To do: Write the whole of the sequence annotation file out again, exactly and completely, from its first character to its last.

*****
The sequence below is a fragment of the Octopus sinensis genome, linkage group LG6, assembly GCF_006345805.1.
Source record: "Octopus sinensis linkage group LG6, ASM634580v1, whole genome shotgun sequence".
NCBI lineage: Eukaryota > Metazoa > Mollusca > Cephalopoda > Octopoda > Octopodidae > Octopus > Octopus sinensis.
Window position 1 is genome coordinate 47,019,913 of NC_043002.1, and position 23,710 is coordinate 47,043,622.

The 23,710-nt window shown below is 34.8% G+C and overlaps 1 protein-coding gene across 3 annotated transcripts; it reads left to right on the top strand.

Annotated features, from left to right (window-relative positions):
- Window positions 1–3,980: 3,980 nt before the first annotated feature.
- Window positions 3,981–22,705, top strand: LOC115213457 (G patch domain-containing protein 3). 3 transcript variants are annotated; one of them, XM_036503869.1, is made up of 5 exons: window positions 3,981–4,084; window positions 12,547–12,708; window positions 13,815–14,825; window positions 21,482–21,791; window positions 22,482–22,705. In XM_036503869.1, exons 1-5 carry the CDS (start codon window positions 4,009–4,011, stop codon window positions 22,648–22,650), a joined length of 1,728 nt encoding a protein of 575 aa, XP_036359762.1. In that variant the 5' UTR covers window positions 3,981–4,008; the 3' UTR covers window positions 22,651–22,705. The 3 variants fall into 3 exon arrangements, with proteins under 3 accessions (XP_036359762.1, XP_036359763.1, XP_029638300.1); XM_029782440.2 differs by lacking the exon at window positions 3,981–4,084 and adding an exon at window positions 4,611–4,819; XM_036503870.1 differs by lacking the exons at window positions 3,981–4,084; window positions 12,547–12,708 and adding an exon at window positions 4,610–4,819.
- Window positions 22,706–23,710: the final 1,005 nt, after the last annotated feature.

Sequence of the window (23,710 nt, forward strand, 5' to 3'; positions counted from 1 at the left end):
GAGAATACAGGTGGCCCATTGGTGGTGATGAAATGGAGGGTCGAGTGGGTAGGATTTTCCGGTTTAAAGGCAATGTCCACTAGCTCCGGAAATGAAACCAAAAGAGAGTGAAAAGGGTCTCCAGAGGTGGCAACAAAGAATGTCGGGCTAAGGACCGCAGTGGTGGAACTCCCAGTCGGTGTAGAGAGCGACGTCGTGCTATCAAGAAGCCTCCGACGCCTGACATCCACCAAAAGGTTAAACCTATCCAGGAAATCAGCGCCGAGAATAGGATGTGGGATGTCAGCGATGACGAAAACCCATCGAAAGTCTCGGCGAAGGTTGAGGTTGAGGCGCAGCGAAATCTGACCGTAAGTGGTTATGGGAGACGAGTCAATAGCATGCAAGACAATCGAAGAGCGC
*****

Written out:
The sequence below is a fragment of the Octopus sinensis genome, linkage group LG6, assembly GCF_006345805.1.
Source record: "Octopus sinensis linkage group LG6, ASM634580v1, whole genome shotgun sequence".
NCBI lineage: Eukaryota > Metazoa > Mollusca > Cephalopoda > Octopoda > Octopodidae > Octopus > Octopus sinensis.
Window position 1 is genome coordinate 47,019,913 of NC_043002.1, and position 23,710 is coordinate 47,043,622.

The 23,710-nt window shown below is 34.8% G+C and overlaps 1 protein-coding gene across 3 annotated transcripts; it reads left to right on the top strand.

Annotated features, from left to right (window-relative positions):
- Window positions 1–3,980: 3,980 nt before the first annotated feature.
- Window positions 3,981–22,705, top strand: LOC115213457 (G patch domain-containing protein 3). 3 transcript variants are annotated; one of them, XM_036503869.1, is made up of 5 exons: window positions 3,981–4,084; window positions 12,547–12,708; window positions 13,815–14,825; window positions 21,482–21,791; window positions 22,482–22,705. In XM_036503869.1, exons 1-5 carry the CDS (start codon window positions 4,009–4,011, stop codon window positions 22,648–22,650), a joined length of 1,728 nt encoding a protein of 575 aa, XP_036359762.1. In that variant the 5' UTR covers window positions 3,981–4,008; the 3' UTR covers window positions 22,651–22,705. The 3 variants fall into 3 exon arrangements, with proteins under 3 accessions (XP_036359762.1, XP_036359763.1, XP_029638300.1); XM_029782440.2 differs by lacking the exon at window positions 3,981–4,084 and adding an exon at window positions 4,611–4,819; XM_036503870.1 differs by lacking the exons at window positions 3,981–4,084; window positions 12,547–12,708 and adding an exon at window positions 4,610–4,819.
- Window positions 22,706–23,710: the final 1,005 nt, after the last annotated feature.

Sequence of the window (23,710 nt, forward strand, 5' to 3'; positions counted from 1 at the left end):
GAGAATACAGGTGGCCCATTGGTGGTGATGAAATGGAGGGTCGAGTGGGTAGGATTTTCCGGTTTAAAGGCAATGTCCACTAGCTCCGGAAATGAAACCAAAAGAGAGTGAAAAGGGTCTCCAGAGGTGGCAACAAAGAATGTCGGGCTAAGGACCGCAGTGGTGGAACTCCCAGTCGGTGTAGAGAGCGACGTCGTGCTATCAAGAAGCCTCCGACGCCTGACATCCACCAAAAGGTTAAACCTATCCAGGAAATCAGCGCCGAGAATAGGATGTGGGATGTCAGCGATGACGAAAACCCATCGAAAGTCTCGGCGAAGGTTGAGGTTGAGGCGCAGCGAAATCTGACCGTAAGTGGTTATGGGAGACGAGTCAATAGCATGCAAGACAATCGAAGAGCGC